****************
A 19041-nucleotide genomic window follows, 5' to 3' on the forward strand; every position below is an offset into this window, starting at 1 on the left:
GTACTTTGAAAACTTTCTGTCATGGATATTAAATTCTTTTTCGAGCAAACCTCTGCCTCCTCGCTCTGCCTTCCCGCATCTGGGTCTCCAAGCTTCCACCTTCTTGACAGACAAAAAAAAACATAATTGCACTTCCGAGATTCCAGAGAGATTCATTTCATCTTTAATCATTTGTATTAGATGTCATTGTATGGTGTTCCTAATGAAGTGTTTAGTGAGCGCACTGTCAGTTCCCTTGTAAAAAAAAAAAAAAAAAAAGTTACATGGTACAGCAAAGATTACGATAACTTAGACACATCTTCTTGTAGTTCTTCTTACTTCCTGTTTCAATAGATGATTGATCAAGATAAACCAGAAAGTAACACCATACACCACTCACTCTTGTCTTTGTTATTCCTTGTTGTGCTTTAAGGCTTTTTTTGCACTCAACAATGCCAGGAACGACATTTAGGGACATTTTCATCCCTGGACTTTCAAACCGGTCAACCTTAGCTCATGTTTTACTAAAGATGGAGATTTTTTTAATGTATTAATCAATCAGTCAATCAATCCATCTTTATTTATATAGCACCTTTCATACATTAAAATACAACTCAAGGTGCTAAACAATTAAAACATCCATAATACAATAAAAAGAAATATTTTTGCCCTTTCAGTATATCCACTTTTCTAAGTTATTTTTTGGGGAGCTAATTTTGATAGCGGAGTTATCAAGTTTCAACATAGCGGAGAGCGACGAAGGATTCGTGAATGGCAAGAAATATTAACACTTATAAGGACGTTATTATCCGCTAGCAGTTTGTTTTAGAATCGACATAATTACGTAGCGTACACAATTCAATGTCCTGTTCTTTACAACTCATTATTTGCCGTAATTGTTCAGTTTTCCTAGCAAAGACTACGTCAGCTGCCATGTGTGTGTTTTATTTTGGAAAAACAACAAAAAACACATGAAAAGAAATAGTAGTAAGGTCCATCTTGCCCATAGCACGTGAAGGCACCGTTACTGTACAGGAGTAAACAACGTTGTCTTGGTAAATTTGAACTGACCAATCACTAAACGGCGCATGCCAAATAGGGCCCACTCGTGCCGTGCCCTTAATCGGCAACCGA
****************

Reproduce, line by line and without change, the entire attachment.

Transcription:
A 19041-nucleotide genomic window follows, 5' to 3' on the forward strand; every position below is an offset into this window, starting at 1 on the left:
GTACTTTGAAAACTTTCTGTCATGGATATTAAATTCTTTTTCGAGCAAACCTCTGCCTCCTCGCTCTGCCTTCCCGCATCTGGGTCTCCAAGCTTCCACCTTCTTGACAGACAAAAAAAAACATAATTGCACTTCCGAGATTCCAGAGAGATTCATTTCATCTTTAATCATTTGTATTAGATGTCATTGTATGGTGTTCCTAATGAAGTGTTTAGTGAGCGCACTGTCAGTTCCCTTGTAAAAAAAAAAAAAAAAAAAGTTACATGGTACAGCAAAGATTACGATAACTTAGACACATCTTCTTGTAGTTCTTCTTACTTCCTGTTTCAATAGATGATTGATCAAGATAAACCAGAAAGTAACACCATACACCACTCACTCTTGTCTTTGTTATTCCTTGTTGTGCTTTAAGGCTTTTTTTGCACTCAACAATGCCAGGAACGACATTTAGGGACATTTTCATCCCTGGACTTTCAAACCGGTCAACCTTAGCTCATGTTTTACTAAAGATGGAGATTTTTTTAATGTATTAATCAATCAGTCAATCAATCCATCTTTATTTATATAGCACCTTTCATACATTAAAATACAACTCAAGGTGCTAAACAATTAAAACATCCATAATACAATAAAAAGAAATATTTTTGCCCTTTCAGTATATCCACTTTTCTAAGTTATTTTTTGGGGAGCTAATTTTGATAGCGGAGTTATCAAGTTTCAACATAGCGGAGAGCGACGAAGGATTCGTGAATGGCAAGAAATATTAACACTTATAAGGACGTTATTATCCGCTAGCAGTTTGTTTTAGAATCGACATAATTACGTAGCGTACACAATTCAATGTCCTGTTCTTTACAACTCATTATTTGCCGTAATTGTTCAGTTTTCCTAGCAAAGACTACGTCAGCTGCCATGTGTGTGTTTTATTTTGGAAAAACAACAAAAAACACATGAAAAGAAATAGTAGTAAGGTCCATCTTGCCCATAGCACGTGAAGGCACCGTTACTGTACAGGAGTAAACAACGTTGTCTTGGTAAATTTGAACTGACCAATCACTAAACGGCGCATGCCAAATAGGGCCCACTCGTGCCGTGCCCTTAATCGGCAACCGA